Image above: Mason searched for coronal rain in helmet streamers like the one that appears on the left side of this image, taken during the 1994 eclipse as viewed from South America. A smaller pseudostreamer appears on the western limb (right side of image). Named for their resemblance to a knight’s pointy helmet, helmet streamers extend far into the Sun’s faint corona and are most readily seen when the light from the Sun’s bright surface is occluded. Image Credits: © 1994 Úpice observatory and Vojtech Rušin, © 2007 Miloslav Druckmüller.

The problem, it turned out, wasn’t what she was looking for, but where. In a paper published today in the Astrophysical Journal Letters, Mason and her coauthors describe the first observations of coronal rain in a smaller, previously overlooked kind of magnetic loop on the Sun. After a long, winding search in the wrong direction, the findings forge a new link between the anomalous heating of the corona and the source of the slow solar wind — two of the biggest mysteries facing solar science today.

How It Rains on the Sun

Observed through the high-resolution telescopes mounted on NASA’s SDO spacecraft, the Sun – a hot ball of plasma, teeming with magnetic field lines traced by giant, fiery loops — seems to have few physical similarities with Earth. But our home planet provides a few useful guides in parsing the Sun’s chaotic tumult: among them, rain.

On Earth, rain is just one part of the larger water cycle, an endless tug-of-war between the push of heat and pull of gravity. It begins when liquid water, pooled on the planet’s surface in oceans, lakes, or streams, is heated by the Sun. Some of it evaporates and rises into the atmosphere, where it cools and condenses into clouds. Eventually, those clouds become heavy enough that gravity’s pull becomes irresistible and the water falls back to Earth as rain, before the process starts anew.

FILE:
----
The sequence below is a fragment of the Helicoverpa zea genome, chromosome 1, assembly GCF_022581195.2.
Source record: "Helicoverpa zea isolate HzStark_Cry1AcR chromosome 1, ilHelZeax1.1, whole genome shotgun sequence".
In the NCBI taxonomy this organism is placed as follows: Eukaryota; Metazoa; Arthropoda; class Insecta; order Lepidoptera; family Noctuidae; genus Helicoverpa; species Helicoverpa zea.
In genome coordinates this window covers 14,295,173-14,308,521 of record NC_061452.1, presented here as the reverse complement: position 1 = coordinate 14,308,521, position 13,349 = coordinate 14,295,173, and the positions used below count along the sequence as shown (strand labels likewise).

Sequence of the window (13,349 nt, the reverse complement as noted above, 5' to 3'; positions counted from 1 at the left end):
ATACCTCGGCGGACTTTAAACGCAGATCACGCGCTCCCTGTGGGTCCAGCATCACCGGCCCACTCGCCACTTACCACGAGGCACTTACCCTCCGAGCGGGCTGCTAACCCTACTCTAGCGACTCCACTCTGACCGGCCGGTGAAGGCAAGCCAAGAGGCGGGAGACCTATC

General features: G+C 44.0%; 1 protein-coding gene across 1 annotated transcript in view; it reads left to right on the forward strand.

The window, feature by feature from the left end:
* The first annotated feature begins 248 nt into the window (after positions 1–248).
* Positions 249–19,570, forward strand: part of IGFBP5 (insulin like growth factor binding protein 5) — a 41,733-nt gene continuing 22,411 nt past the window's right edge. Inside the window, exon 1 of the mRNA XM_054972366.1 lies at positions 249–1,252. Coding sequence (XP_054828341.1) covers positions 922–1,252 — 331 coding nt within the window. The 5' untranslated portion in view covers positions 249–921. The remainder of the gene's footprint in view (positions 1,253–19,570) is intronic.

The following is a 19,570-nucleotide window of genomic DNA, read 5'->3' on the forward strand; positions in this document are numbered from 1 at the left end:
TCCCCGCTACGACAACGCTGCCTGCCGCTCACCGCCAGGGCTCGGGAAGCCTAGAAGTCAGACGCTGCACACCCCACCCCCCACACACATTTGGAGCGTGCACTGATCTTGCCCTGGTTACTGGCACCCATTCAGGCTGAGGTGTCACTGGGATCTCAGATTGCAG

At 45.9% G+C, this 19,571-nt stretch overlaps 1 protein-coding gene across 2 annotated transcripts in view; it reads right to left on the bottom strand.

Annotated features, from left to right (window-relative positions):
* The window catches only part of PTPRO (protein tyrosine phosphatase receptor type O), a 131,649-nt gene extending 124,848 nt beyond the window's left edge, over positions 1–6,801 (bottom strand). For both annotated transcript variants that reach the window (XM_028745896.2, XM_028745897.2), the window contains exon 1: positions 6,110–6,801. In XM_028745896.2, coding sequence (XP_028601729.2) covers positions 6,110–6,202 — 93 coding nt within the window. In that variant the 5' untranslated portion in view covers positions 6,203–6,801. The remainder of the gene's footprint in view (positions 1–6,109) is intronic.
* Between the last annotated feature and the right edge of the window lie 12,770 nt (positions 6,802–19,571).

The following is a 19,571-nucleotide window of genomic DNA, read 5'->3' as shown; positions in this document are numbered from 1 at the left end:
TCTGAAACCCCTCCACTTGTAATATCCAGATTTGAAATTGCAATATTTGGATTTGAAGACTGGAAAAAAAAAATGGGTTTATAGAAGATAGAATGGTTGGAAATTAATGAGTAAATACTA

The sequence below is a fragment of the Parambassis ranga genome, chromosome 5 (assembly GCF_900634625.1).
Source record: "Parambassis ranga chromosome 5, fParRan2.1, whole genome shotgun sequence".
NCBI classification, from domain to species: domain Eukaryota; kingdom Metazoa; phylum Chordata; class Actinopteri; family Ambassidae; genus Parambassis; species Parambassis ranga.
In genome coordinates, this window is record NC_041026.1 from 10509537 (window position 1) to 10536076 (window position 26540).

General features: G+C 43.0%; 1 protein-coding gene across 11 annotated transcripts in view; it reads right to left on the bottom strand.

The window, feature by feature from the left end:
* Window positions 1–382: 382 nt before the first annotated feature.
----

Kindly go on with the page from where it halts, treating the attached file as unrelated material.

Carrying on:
On the Sun, Mason said, coronal rain works similarly, “but instead of 60-degree water you’re dealing with a million-degree plasma.” Plasma, an electrically-charged gas, doesn’t pool like water, but instead traces the magnetic loops that emerge from the Sun’s surface like a rollercoaster on tracks. At the loop’s foot points, where it attaches to the Sun’s surface, the plasma is superheated from a few thousand to over 1.8 million degrees Fahrenheit. It then expands up the loop and gathers at its peak, far from the heat source. As the plasma cools, it condenses and gravity lures it down the loop’s legs as coronal rain.

Animation above: Coronal rain, like that shown in this movie from NASA’s SDO in 2012, is sometimes observed after solar eruptions, when the intense heating associated with a solar flare abruptly cuts off after the eruption and the remaining plasma cools and falls back to the solar surface. Mason was searching for coronal rain not associated with eruptions, but instead caused by a cyclical process of heating and cooling similar to the water cycle on Earth. Image Credits: NASA’s Solar Dynamics Observatory/Scientific Visualization Studio/Tom Bridgman, Lead Animator.

Mason was looking for coronal rain in helmet streamers, but her motivation for looking there had more to do with this underlying heating and cooling cycle than the rain itself. Since at least the mid-1990s, scientists have known that helmet streamers are one source of the slow solar wind, a comparatively slow, dense stream of gas that escapes the Sun separately from its fast-moving counterpart.  But measurements of the slow solar wind gas revealed that it had once been heated to an extreme degree before cooling and escaping the Sun. The cyclical process of heating and cooling behind coronal rain, if it was happening inside the helmet streamers, would be one piece of the puzzle.

The other reason connects to the coronal heating problem — the mystery of how and why the Sun’s outer atmosphere is some 300 times hotter than its surface. Strikingly, simulations have shown that coronal rain only forms when heat is applied to the very bottom of the loop. “If a loop has coronal rain on it, that means that the bottom 10% of it, or less, is where coronal heating is happening,” said Mason. Raining loops provide a measuring rod, a cutoff point to determine where the corona gets heated. Starting their search in the largest loops they could find — giant helmet streamers — seemed like a modest goal, and one that would maximize their chances of success.